Track or educate?
Sent to the Topeka Capital-Journal, May 24
There is rejoicing in Kansas because the state has received a grant to help track progress of individual students on standardized tests "from birth to college" ("Ks. Receives ed data grant," May 22). I think this is a tragic waste of money.
We already know which students and schools are doing well and which are not, and we know why: Research tells us that students from high-income families who attend well funded schools score as high any students in the world on international tests. Children of poverty in poorly funded schools score below international norms.
At a time when schools are badly under-funded and when money is tight, we are, apparently, eager to spend millions tracking and testing students when we should be spending money on educating them.
Ks. receives ed data grant
The Topeka Capital-Journal, May 22 Cjonline.com
Kansas will receive $9.1 million to help fund a statewide data system that will better measure the progress of students.
U.S. Education Secretary Arne Duncan announced that Kansas is one of 20 states receiving a piece of $250 million in grants to develop a longitudinal data system funded by the American Recovery and Reinvestment Act.
"Data gives us a road map," Duncan said. "It tells us where we are, where we need to go and who is at risk. Data helps expose the good, the bad and the ugly about our current state of education."
A longitudinal data system has long been a priority in Kansas. One of the concerns about data reported through the federal No Child Left Behind Act has been that it focuses on groups of students that change from year to year.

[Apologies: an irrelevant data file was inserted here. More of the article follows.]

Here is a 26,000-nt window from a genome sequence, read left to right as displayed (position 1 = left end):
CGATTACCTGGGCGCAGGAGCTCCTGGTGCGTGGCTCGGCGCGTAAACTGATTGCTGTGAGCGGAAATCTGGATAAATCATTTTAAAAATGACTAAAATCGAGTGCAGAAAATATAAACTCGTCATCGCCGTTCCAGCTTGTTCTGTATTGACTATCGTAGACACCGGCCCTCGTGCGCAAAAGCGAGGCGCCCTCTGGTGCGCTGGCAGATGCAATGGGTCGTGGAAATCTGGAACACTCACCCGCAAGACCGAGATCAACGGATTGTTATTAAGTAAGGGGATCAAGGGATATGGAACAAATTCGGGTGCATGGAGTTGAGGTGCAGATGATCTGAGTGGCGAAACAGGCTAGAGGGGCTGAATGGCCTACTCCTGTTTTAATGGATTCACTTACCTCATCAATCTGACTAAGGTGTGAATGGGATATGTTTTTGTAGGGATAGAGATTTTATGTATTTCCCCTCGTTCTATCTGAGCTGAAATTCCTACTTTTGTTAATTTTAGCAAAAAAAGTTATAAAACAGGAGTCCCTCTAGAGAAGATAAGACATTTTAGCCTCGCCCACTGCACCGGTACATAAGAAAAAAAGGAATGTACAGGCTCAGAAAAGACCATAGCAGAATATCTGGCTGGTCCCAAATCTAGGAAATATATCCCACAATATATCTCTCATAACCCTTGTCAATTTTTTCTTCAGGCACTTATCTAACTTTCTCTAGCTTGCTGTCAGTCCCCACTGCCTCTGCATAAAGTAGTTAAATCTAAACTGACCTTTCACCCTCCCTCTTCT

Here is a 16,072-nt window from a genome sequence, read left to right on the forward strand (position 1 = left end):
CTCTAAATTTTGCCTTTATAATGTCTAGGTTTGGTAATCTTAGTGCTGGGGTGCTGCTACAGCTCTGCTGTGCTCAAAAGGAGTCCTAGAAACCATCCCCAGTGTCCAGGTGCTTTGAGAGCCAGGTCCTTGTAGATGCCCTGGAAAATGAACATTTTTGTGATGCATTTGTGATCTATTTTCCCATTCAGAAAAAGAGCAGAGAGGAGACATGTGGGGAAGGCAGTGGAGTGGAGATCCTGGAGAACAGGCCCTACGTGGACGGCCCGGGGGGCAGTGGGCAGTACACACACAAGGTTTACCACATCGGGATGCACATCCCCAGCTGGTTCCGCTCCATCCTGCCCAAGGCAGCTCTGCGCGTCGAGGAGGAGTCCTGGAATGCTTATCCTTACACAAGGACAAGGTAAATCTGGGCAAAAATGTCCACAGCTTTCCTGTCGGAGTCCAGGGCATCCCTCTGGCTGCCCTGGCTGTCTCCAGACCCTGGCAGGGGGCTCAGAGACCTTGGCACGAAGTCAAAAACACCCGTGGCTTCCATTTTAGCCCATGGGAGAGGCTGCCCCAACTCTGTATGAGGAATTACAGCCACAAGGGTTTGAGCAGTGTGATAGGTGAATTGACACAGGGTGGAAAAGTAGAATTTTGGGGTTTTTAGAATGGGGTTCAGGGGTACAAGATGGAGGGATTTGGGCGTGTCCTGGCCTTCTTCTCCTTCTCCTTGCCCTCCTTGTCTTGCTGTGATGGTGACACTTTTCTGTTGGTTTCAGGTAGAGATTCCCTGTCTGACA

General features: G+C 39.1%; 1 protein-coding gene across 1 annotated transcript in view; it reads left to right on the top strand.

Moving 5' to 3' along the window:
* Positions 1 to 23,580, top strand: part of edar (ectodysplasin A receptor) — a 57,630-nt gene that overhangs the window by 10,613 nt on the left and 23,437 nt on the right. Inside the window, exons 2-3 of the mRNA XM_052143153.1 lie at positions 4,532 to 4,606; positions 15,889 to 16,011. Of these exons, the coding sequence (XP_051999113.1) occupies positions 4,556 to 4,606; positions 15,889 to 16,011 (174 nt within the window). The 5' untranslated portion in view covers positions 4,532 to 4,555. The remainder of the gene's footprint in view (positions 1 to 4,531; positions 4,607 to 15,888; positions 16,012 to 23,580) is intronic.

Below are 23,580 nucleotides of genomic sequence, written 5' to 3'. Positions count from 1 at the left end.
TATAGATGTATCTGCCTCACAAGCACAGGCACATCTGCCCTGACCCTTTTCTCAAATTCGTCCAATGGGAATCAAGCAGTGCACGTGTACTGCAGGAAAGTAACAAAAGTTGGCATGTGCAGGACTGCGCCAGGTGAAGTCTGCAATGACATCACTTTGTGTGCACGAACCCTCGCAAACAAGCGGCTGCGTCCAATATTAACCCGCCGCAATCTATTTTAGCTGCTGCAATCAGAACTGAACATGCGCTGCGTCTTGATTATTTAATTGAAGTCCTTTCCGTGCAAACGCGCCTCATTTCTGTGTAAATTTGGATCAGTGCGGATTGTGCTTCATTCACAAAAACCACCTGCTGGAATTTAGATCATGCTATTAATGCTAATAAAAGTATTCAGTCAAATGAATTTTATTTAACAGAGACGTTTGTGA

State officials have talked about preferring a system that would allow them to track the growth of individuals as they move through the system, and improved data collection would be an essential component of that. The state made steps toward a comprehensive statewide data system with the implementation of the Kansas Individual Data System (KIDS) in the fall of 2005.
Duncan said the idea is to create and implement systems that will allow states to follow student progress from early childhood to career, including matching teachers to students. At the same time, student privacy and confidentiality are to be protected.
Improving the quality of data, he said, is essential to judging improvement efforts, identifying the best teachers, helping teachers spot students falling behind, aiding principals in evaluating curriculum and turning around low-performing schools.
"Tracking student progress from birth through college helps teachers in the classroom, helps principals manage and improve their schools, and helps parents better understand the unique educational needs of their child," said Duncan. "It's one of the core reforms at the heart of our agenda, and we are eager to work with states to put these systems in place."
The first State Longitudinal Data Systems grants were awarded in 2005, and they are independent of the Race to the Top grants that the Kansas State Board of Education has decided to stop pursuing after being denied in the first round.